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Strong intraspecific trait variation in a tropical dominant tree species along an elevational gradient

Xu, Wumei, Tomlinson, Kyle W., Li, Jie
Plant diversity 2020 v.42 no.1 pp. 1-6
Icacinaceae, altitude, chlorophyll, interspecific variation, intraspecific variation, leaf area, leaves, plant available water, plant ecology, rain forests, trees, tropical forests, China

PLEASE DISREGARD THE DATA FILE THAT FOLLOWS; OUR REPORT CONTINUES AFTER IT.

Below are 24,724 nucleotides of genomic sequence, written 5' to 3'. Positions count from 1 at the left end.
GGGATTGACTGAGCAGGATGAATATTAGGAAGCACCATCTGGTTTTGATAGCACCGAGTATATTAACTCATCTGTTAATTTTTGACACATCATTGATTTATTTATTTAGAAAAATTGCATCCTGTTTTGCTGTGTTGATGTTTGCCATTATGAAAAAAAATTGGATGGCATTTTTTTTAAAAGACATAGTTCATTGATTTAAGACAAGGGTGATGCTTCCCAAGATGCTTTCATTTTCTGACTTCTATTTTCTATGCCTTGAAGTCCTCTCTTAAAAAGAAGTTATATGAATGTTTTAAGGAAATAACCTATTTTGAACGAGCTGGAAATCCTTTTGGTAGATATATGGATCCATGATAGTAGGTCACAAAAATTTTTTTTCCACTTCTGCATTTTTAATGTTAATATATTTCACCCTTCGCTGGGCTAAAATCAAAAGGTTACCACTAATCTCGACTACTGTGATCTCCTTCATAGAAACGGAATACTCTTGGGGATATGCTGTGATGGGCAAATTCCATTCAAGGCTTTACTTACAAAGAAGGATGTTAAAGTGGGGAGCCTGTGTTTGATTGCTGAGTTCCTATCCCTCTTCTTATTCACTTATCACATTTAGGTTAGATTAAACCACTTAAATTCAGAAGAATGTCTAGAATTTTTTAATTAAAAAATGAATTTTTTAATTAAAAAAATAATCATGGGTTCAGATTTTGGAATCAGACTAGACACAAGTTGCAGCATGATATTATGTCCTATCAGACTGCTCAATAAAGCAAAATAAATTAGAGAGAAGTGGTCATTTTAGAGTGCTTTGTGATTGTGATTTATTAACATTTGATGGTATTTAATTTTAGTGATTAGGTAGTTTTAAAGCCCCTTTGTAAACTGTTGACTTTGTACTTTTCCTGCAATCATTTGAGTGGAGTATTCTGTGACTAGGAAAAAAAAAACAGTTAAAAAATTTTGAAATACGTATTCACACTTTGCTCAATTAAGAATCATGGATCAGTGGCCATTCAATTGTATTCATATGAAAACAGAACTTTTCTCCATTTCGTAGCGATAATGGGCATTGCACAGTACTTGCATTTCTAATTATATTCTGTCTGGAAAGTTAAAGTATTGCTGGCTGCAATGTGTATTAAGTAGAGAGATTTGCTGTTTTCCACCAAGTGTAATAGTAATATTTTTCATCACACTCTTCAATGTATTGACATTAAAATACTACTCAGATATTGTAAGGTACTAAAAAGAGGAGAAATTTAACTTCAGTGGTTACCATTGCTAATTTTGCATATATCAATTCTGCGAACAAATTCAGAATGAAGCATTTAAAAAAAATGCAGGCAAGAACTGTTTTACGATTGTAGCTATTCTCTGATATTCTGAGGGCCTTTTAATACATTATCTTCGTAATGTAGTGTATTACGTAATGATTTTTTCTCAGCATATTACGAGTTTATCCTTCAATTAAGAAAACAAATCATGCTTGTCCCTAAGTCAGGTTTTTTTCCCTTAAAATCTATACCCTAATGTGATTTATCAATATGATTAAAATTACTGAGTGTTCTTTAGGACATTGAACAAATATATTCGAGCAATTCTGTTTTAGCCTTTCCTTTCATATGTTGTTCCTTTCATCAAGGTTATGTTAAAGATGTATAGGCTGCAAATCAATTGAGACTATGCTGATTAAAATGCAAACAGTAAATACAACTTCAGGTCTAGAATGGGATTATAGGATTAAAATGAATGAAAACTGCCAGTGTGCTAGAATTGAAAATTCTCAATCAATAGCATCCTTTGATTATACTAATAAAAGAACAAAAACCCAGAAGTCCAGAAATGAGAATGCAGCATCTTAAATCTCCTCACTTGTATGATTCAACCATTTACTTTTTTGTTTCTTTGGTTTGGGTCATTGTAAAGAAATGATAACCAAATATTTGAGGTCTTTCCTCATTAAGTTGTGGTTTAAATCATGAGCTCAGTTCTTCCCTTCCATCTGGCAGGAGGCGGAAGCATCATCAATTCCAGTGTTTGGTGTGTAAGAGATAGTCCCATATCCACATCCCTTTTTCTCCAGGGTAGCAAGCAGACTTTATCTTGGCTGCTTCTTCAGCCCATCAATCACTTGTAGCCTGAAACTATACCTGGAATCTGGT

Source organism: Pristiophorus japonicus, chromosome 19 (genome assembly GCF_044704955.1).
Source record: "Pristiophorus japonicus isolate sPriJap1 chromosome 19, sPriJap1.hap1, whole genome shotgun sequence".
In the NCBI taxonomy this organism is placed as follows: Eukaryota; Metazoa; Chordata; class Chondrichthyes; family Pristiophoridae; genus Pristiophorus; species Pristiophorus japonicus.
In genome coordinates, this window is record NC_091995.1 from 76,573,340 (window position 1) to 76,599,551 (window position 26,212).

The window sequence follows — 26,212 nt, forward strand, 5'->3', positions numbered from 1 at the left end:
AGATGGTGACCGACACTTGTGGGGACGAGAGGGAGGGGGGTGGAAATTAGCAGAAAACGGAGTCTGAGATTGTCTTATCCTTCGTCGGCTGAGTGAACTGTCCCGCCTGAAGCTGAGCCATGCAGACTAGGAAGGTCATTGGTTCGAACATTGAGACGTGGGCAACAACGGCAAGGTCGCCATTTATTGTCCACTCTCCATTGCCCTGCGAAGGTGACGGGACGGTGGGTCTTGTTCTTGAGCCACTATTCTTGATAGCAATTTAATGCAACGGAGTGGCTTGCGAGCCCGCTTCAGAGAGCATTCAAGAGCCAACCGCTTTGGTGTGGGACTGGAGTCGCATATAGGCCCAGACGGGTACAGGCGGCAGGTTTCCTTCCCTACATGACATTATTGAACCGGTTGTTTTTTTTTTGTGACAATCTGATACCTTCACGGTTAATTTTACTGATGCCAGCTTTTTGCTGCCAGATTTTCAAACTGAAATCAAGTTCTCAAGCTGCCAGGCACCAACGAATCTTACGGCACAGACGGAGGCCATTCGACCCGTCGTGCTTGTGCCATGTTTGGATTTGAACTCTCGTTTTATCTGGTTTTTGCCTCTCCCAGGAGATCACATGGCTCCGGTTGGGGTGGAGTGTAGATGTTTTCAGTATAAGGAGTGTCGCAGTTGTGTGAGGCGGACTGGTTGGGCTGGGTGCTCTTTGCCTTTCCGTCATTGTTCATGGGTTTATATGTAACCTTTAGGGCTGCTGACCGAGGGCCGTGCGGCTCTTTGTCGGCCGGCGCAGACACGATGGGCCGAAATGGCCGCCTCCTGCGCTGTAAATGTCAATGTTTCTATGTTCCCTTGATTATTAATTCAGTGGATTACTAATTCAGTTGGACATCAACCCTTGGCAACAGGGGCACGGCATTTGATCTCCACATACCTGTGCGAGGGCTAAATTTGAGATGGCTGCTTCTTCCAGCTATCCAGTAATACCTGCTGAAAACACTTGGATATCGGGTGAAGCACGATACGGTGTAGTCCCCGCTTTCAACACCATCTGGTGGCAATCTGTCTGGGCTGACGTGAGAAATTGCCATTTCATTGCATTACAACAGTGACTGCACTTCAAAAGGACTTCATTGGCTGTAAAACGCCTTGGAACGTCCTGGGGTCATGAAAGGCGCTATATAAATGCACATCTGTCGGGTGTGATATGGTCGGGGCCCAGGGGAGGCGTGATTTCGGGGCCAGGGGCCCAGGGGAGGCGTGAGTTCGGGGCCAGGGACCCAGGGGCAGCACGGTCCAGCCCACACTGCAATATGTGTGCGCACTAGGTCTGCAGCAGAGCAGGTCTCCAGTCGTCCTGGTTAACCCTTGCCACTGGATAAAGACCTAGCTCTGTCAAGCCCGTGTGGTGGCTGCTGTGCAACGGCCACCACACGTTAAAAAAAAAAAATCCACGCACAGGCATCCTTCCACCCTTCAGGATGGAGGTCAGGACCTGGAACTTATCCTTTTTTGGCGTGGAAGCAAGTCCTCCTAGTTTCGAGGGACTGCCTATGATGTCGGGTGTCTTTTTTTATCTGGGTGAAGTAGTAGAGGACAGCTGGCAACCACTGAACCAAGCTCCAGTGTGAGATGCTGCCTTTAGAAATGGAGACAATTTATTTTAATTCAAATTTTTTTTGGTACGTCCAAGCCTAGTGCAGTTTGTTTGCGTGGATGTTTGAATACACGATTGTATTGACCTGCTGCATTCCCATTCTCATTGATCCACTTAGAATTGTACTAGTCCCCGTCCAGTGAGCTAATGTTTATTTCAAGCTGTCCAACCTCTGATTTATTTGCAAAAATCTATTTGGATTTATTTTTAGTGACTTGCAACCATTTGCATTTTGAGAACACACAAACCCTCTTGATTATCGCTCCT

Functional trait variation of plant species includes both inter- and intraspecific variation; however, trait-based plant ecology generally considers only interspecific variation while ignoring intraspecific variation. One reason for this neglect is that intraspecific variation may be negligible when compared to interspecific variation; however, direct comparisons between inter- and intraspecific variation of plant species are lacking, especially in tropical forests. Here we investigated intraspecific leaf trait variation (leaf area, specific leaf area, leaf thickness, leaf density, leaf chlorophyll content) of Pittosporopsis kerrii Craib (Icacinaceae), the most abundant tree species in the Xishuangbanna tropical seasonal rainforest in southwestern China, along an elevational gradient (703–824 m). We found a substantial range of intraspecific variation in P. kerrii that was never less than 22.1% of range of the interspecific variation among 462 tree species reported before in the same community. Moreover, with increased elevation, both leaf thickness and density increased and specific leaf area decreased significantly. It could be more important for the individuals of P. kerrii to produce thicker and denser leaves to tolerate environmental stress (e.g. soil water availability) rather than having high growth rates at the places with higher elevation in the Xishuangbanna tropical seasonal rainforest.